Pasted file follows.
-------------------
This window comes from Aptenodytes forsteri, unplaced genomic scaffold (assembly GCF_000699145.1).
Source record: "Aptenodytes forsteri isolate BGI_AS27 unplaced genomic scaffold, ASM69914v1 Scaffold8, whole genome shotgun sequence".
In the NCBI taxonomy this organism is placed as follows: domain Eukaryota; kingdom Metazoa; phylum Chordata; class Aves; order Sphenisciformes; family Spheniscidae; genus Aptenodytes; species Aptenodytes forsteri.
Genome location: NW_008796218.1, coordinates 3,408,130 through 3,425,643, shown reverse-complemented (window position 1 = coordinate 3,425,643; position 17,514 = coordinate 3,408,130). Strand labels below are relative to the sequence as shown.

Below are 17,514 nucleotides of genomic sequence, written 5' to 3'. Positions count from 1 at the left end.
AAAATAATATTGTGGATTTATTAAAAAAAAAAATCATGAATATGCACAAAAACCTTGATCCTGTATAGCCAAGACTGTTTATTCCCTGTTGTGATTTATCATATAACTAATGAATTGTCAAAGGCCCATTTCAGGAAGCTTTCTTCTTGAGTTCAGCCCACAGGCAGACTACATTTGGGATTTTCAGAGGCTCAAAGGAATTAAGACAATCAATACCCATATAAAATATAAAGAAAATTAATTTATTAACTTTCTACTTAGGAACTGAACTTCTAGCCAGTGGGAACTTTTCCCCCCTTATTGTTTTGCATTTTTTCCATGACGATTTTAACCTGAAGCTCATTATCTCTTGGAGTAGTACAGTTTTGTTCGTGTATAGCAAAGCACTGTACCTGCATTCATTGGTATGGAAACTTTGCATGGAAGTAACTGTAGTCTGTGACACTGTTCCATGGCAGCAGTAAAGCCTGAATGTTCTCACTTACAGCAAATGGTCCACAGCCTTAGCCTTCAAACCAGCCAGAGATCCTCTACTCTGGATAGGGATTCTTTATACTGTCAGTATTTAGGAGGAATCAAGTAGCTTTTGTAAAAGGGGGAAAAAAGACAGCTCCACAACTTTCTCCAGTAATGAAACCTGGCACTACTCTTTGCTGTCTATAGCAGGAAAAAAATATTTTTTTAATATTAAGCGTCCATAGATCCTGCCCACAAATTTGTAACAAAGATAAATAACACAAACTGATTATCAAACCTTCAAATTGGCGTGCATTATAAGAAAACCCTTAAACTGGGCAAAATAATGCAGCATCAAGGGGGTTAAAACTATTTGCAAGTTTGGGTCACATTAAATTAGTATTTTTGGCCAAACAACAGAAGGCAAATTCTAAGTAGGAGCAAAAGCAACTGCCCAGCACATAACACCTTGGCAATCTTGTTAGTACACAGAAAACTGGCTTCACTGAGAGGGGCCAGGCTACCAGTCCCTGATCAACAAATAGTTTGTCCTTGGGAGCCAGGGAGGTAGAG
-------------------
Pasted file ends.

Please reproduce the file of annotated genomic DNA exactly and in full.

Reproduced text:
This window comes from Aptenodytes forsteri, unplaced genomic scaffold (assembly GCF_000699145.1).
Source record: "Aptenodytes forsteri isolate BGI_AS27 unplaced genomic scaffold, ASM69914v1 Scaffold8, whole genome shotgun sequence".
In the NCBI taxonomy this organism is placed as follows: domain Eukaryota; kingdom Metazoa; phylum Chordata; class Aves; order Sphenisciformes; family Spheniscidae; genus Aptenodytes; species Aptenodytes forsteri.
Genome location: NW_008796218.1, coordinates 3,408,130 through 3,425,643, shown reverse-complemented (window position 1 = coordinate 3,425,643; position 17,514 = coordinate 3,408,130). Strand labels below are relative to the sequence as shown.

Below are 17,514 nucleotides of genomic sequence, written 5' to 3'. Positions count from 1 at the left end.
AAAATAATATTGTGGATTTATTAAAAAAAAAAATCATGAATATGCACAAAAACCTTGATCCTGTATAGCCAAGACTGTTTATTCCCTGTTGTGATTTATCATATAACTAATGAATTGTCAAAGGCCCATTTCAGGAAGCTTTCTTCTTGAGTTCAGCCCACAGGCAGACTACATTTGGGATTTTCAGAGGCTCAAAGGAATTAAGACAATCAATACCCATATAAAATATAAAGAAAATTAATTTATTAACTTTCTACTTAGGAACTGAACTTCTAGCCAGTGGGAACTTTTCCCCCCTTATTGTTTTGCATTTTTTCCATGACGATTTTAACCTGAAGCTCATTATCTCTTGGAGTAGTACAGTTTTGTTCGTGTATAGCAAAGCACTGTACCTGCATTCATTGGTATGGAAACTTTGCATGGAAGTAACTGTAGTCTGTGACACTGTTCCATGGCAGCAGTAAAGCCTGAATGTTCTCACTTACAGCAAATGGTCCACAGCCTTAGCCTTCAAACCAGCCAGAGATCCTCTACTCTGGATAGGGATTCTTTATACTGTCAGTATTTAGGAGGAATCAAGTAGCTTTTGTAAAAGGGGGAAAAAAGACAGCTCCACAACTTTCTCCAGTAATGAAACCTGGCACTACTCTTTGCTGTCTATAGCAGGAAAAAAATATTTTTTTAATATTAAGCGTCCATAGATCCTGCCCACAAATTTGTAACAAAGATAAATAACACAAACTGATTATCAAACCTTCAAATTGGCGTGCATTATAAGAAAACCCTTAAACTGGGCAAAATAATGCAGCATCAAGGGGGTTAAAACTATTTGCAAGTTTGGGTCACATTAAATTAGTATTTTTGGCCAAACAACAGAAGGCAAATTCTAAGTAGGAGCAAAAGCAACTGCCCAGCACATAACACCTTGGCAATCTTGTTAGTACACAGAAAACTGGCTTCACTGAGAGGGGCCAGGCTACCAGTCCCTGATCAACAAATAGTTTGTCCTTGGGAGCCAGGGAGGTAGAG